By Margot McIlwain Nishimura
This is Part 3 of a series covering the Keeping History Above Water conference held April 10–13 in Newport, Rhode Island. [Part 1| Part 2 | Part 3 | Part 4]
| A workshop during the Keeping History Above Water conference in Newport, Rhode Island.| Caroline Goddard/Newport Restoration Foundation
If you were to compose a summary of the Newport Restoration Foundation’s (NRF) Keeping History Above Water conference from seven actual tweets, it might go something like this:
@SenWhitehouse #HistoryAboveWater suggests repealing law of thermal expansion; short of that, we need to act now to minimize causes of slr [sea level rise].
"Our history & state are so tied to water, we can't imagine running away from coast." Stephanie Zurek @unionstudioarch #HistoryAboveWater
Adrienne Burke, @Fernandinabeach: When choices have to be made, making the case for heritage as "critical infrastructure" #HistoryAboveWater
Lisa Craig @HPAnnapolis "Understand the places that matter to your community, not just preservationists" #HistoryAboveWater
"While we sit & wait & calculate, the waters rise." -Queen Quet @GullahGeechee #HistoryAboveWater
"This conference is about NOT reinventing the wheel." -NRF Exec Dir Pieter Roos #HistoryAboveWater #partnerships @GalvHistory @HPAnnapolis
@rowemw - form networks with unusual suspects; kill your inner snob; get to work #HistoryAboveWater @NPTRestoration
originating goal of this conference was to educate the preservation
community about the risks that climate change—specifically sea level
rise—poses to historic structures and neighborhoods. Planning began in
earnest with the first program committee meeting on March 2, 2015, right
on the heels of the February 2–4 Pocantico meeting that resulted in the
Call to Action on Climate Impacts and Cultural Heritage.
The Call to Action gave NRF a ready framework, and with one of the
largest inventories of 18th-century structures in the United States—many
of which sit in a flood zone—we were eager to focus concern on the
historic built environment. We sought to advance solutions for greater
resiliency in this one particular area.
| Attendees listen in during a Keeping History Above Water panel. | Caroline Goddard/Newport Restoration Foundation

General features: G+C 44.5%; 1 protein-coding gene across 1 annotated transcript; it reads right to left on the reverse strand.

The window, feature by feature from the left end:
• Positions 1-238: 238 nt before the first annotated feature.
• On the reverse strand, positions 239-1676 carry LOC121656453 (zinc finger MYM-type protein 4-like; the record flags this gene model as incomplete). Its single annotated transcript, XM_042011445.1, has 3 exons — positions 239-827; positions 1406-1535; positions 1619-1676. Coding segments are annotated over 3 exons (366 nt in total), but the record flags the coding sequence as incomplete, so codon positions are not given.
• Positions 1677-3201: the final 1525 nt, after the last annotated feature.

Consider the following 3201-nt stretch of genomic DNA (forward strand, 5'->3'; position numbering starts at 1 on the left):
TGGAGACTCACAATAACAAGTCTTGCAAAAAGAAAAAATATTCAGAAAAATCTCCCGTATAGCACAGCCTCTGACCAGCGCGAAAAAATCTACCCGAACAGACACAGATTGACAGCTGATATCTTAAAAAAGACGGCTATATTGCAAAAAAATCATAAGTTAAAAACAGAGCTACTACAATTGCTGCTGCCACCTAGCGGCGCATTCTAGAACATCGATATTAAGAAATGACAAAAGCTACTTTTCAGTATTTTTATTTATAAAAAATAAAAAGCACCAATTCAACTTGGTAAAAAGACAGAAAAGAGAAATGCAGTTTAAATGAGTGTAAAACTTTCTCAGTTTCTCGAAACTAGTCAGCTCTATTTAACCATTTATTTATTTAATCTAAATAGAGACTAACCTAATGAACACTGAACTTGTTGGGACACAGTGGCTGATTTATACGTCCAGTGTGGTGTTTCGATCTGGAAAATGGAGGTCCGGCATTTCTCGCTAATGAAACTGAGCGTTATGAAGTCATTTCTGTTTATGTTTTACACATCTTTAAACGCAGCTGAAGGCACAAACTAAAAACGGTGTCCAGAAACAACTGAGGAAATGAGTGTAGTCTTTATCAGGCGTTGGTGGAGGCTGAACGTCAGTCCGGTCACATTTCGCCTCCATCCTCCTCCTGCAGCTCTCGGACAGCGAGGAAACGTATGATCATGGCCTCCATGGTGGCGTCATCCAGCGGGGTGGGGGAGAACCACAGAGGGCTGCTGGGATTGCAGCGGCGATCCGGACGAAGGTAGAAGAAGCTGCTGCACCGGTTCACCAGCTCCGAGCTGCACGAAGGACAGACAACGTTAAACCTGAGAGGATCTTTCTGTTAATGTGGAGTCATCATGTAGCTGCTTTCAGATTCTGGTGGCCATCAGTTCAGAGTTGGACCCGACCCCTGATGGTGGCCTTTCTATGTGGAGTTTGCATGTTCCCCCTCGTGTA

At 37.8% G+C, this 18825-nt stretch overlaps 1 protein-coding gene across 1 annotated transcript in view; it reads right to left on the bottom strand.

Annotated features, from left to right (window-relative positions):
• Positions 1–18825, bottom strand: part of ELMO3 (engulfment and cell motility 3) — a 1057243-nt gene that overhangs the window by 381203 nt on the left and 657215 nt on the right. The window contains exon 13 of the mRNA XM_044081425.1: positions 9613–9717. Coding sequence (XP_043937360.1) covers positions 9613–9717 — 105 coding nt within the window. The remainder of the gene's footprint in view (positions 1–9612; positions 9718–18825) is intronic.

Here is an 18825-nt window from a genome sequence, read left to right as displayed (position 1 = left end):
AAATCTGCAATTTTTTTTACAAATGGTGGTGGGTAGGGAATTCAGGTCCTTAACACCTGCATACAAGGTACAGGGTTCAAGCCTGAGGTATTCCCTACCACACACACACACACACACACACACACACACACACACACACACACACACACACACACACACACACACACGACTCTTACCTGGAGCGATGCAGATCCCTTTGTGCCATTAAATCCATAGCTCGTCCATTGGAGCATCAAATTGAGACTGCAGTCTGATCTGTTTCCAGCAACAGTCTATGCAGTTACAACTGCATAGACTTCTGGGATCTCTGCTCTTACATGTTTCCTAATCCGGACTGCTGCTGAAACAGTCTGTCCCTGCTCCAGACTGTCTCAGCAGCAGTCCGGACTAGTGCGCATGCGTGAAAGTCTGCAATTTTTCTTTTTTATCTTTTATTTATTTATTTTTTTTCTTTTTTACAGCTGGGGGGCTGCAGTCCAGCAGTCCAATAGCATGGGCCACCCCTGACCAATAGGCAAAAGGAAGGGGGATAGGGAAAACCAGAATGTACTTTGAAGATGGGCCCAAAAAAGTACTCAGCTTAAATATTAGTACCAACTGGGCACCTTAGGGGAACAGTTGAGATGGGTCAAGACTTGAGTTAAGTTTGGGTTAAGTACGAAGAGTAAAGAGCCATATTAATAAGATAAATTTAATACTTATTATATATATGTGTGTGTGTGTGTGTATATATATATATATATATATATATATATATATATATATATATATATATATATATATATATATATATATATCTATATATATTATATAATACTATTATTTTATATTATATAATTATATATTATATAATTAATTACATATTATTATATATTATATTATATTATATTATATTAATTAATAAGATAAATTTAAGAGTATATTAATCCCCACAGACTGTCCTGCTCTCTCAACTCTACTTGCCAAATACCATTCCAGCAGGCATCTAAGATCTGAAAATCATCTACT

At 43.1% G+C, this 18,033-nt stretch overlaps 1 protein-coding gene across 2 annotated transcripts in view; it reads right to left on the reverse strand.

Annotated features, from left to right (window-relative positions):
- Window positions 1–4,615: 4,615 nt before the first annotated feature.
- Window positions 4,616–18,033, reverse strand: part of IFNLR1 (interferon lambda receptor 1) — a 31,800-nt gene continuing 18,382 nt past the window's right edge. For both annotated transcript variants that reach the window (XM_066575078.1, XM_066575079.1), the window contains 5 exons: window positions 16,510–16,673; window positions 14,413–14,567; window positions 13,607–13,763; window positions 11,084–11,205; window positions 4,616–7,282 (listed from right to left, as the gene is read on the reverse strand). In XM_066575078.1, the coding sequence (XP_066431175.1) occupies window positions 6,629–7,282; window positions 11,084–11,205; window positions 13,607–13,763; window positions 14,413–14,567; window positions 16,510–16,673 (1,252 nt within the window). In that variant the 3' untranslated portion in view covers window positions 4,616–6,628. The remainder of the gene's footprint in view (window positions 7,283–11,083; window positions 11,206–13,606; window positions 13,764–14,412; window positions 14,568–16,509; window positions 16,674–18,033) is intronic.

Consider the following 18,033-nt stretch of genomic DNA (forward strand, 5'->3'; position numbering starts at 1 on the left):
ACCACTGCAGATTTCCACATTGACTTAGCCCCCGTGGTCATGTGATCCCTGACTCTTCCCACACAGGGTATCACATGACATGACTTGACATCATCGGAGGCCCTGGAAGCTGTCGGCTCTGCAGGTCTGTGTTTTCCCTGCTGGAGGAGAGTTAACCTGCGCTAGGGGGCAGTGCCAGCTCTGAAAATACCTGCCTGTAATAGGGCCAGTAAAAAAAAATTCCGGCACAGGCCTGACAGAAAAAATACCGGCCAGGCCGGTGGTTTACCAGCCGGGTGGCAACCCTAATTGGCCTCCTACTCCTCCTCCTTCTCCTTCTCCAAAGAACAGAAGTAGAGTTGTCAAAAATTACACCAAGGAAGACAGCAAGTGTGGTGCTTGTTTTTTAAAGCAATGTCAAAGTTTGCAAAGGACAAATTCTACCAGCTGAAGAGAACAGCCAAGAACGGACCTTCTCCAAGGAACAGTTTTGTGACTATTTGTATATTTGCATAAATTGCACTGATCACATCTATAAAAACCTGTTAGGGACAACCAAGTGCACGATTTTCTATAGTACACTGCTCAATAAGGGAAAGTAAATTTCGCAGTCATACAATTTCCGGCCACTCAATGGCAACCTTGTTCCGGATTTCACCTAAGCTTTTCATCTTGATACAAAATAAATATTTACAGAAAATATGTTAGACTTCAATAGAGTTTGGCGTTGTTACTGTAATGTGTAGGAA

Sixteen program committee meetings later, and with the help of NRF staff and board members, partner organizations, and generous sponsors,
we arrived at day one of a conference that had already become, as the
tweets above suggest, about so much more than just the buildings. The
built environment did remain a primary focus of the program and
conversation, and the case study of practical resiliency measures for
NRF’s Christopher Townsend House, built circa 1728 at 74 Bridge Street,
was a popular centerpiece. But when “adaptation” was proposed as the
essential guiding principle at the end of the first full day of plenary
sessions, it was clear that this principle applied to communities,
attitudes, and policies as much as to infrastructure and buildings. It
was also clear that further progress toward protecting costal heritage,
whether tangible or otherwise, would require participation from multiple
fields of study and practice as well as from the private, nonprofit,
and government sectors. Thankfully, all of these were represented at the
conference, and they were all ready to get to work.
Posts in this series have delved into the topics and lessons learned at the conference, and there are also summary posts on the news page of the conference website. So what comes next?
NRF is committed to continuing support for the work begun at Keeping History Above Water first and foremost by keeping the conference website
live and updated with news and events for the multidisciplinary
community concerned with protecting coastal heritage, especially from
the impacts of sea level rise. Photos from the conference, video of all
plenary sessions, and a summary of press coverage (from the Newport Mercury to the Chennai Hindu) will be available soon. We will be adding a bookshelf feature to the resources page,
which already has extensive links to climate change mapping tools,
reports and case studies, and glossaries of terms. To keep this a useful
hub for preservation professionals, policymakers, and community
members, we will need your help—please send information about new work
in the field, either online or in print, to email@example.com.
The 74 Bridge Street Resiliency Case Study project,
which was exhibited onsite during the conference, will soon be
published in both print and PDF forms. And more news on a conference
publication, to be co-edited by Jeremy C. Wells—from the Architecture
and Historic Preservation department at the Roger Williams University
School of Art—and the National Trust’s Shantia Anderheggen, is pending.
This continuing activity will eventually reside with NRF’s new research
center for the study of historic preservation and material culture,
under the auspices of which the conference was organized. NRF will
continue to welcome opportunities to partner with like-minded
individuals and organizations, locally and nationally, on the
development of resources and events that further the knowledge shared
and advances made at Keeping History Above Water.
| 74 Bridge Interactive Exhibit at the Keeping History Above Water conference in Newport, Rhode Island. | Frank Mullin/Newport Restoration Foundation
Of course, if you would still like a blow-by-blow of the action, I
can unhesitatingly recommend scrolling through the full (and extensive!)
Twitter and Instagram feeds using the #HistoryAboveWater
hashtag. To make sure you don’t miss any news of continuing activities
on the conference theme, please follow us @nptrestoration.
McIlwain Nishimura is the deputy director for collections, programming
and public engagement at the Newport Restoration Foundation.
#SeaLevelRise #PreservationGreenLab #Sustainability #ClimateChange